A Few of Our Favorite Things, Part Four: Learning from a Damaged Book, Margarita Philosophica (Basel, 1508)
As a book conservator, I am drawn to a book for the binding, not the contents. I enjoy learning about different book structures and making historic models in order to fully understand how a book is constructed. This understanding is then useful for making any repairs that need to be done. Because the structure of the book is generally covered, this can be challenging. For this reason, the Margarita Philosophica (Basel, 1508) drew my attention. The spine is missing which means that the sewing is exposed and can be studied. There is a remnant of the linen spine lining on the inside of the wooden boards. The book is missing the metal fastenings that would have kept it securely shut, but the boards are covered in brown calf and blind-tooled with an image of a wanderer with a knapsack. For the Margarita Philosophica, the best conservation decision was to do nothing, other than make a sturdy box. But for me, the chance to study the book’s structure was enormously significant.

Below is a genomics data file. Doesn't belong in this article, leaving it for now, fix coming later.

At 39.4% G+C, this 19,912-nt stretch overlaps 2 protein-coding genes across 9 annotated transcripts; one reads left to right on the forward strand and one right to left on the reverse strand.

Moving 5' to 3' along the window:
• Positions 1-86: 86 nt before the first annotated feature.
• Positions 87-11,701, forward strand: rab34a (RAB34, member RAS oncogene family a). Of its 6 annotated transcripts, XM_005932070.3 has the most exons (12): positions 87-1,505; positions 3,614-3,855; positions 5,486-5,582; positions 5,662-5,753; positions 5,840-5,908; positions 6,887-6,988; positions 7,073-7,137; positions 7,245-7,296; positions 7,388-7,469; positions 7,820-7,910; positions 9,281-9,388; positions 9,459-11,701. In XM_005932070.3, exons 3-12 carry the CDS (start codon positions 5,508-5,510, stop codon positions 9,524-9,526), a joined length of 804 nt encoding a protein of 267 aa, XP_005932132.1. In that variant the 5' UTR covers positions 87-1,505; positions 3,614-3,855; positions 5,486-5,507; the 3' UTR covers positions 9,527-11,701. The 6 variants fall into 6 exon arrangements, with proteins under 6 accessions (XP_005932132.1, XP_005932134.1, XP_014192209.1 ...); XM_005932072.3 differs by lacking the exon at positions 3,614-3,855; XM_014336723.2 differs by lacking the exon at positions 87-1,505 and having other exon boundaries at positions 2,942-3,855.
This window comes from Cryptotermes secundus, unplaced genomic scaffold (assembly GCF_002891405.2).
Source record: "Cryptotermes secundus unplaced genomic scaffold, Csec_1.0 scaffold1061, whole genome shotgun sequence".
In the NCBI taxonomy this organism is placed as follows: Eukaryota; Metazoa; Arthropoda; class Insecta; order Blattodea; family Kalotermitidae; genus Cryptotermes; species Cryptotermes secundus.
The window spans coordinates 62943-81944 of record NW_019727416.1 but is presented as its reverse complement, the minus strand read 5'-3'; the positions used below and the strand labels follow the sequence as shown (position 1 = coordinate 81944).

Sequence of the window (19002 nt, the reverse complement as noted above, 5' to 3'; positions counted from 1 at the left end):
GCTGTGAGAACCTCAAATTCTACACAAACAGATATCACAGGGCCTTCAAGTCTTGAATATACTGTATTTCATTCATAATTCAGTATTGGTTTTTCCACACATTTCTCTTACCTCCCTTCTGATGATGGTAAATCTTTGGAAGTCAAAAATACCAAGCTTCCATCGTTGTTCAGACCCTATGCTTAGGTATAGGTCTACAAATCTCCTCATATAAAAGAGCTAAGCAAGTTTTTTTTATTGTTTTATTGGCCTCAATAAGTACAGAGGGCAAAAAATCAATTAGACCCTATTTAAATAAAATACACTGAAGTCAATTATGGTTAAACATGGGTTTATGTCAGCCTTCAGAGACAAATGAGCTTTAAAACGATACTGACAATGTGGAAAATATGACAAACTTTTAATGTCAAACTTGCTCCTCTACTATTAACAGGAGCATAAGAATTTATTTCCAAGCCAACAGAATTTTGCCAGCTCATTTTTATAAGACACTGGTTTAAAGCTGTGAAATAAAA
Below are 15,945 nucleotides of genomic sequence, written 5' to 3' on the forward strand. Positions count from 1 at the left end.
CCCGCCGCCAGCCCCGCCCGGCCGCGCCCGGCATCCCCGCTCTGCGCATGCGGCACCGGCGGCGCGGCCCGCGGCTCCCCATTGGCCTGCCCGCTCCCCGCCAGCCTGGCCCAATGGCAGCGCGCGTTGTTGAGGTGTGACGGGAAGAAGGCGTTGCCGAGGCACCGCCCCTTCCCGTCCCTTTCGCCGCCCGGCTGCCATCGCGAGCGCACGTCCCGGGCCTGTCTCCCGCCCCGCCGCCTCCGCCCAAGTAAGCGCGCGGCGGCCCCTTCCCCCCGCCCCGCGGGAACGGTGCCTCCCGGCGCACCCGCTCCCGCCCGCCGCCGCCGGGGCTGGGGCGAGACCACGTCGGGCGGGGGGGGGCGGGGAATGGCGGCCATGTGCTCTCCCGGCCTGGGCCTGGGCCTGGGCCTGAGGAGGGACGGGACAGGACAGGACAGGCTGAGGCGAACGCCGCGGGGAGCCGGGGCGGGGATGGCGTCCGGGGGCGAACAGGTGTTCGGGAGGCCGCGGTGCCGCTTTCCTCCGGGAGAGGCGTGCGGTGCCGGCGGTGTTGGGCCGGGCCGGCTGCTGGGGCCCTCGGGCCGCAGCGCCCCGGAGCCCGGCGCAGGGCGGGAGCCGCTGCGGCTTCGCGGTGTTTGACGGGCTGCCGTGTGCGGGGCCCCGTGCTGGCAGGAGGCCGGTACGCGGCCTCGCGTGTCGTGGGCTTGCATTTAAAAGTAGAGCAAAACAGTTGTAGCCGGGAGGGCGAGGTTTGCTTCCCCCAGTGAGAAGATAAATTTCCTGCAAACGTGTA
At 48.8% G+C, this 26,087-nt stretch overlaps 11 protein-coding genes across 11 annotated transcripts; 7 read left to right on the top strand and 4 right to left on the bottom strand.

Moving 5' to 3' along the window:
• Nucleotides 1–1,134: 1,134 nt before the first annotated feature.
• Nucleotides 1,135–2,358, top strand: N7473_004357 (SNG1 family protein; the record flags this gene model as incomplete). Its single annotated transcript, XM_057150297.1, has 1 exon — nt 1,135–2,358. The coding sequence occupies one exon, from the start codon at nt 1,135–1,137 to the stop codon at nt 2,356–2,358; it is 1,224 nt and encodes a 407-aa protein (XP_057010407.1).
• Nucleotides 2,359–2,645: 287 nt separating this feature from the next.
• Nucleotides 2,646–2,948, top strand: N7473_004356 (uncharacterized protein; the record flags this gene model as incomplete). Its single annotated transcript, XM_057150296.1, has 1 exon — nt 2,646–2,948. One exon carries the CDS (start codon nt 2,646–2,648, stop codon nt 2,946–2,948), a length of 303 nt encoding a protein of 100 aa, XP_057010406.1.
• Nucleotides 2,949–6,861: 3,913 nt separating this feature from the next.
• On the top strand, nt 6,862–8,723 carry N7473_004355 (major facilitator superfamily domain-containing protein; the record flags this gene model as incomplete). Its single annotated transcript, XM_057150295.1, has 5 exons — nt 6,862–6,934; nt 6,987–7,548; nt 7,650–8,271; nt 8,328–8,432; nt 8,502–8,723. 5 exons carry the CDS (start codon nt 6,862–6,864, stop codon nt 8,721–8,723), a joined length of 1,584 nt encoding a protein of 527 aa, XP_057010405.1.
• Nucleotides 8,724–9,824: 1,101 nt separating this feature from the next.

It turns out that the contents of the book are also interesting. The Margarita Philosophica, first published in 1503, waswidely used as a textbook. Written in Latin by Gregor Reisch, this encyclopedia of twelve chapters is illustrated with many woodcuts, and has an index and printed marginalia. It remained in use by students for about fifty years as a comprehensive source of knowledge. Both the binding and the contents are beautiful and provide valuable information on 16th-century books and learning.
Cover, Margarita Philosophica, gift of Michael Zinman.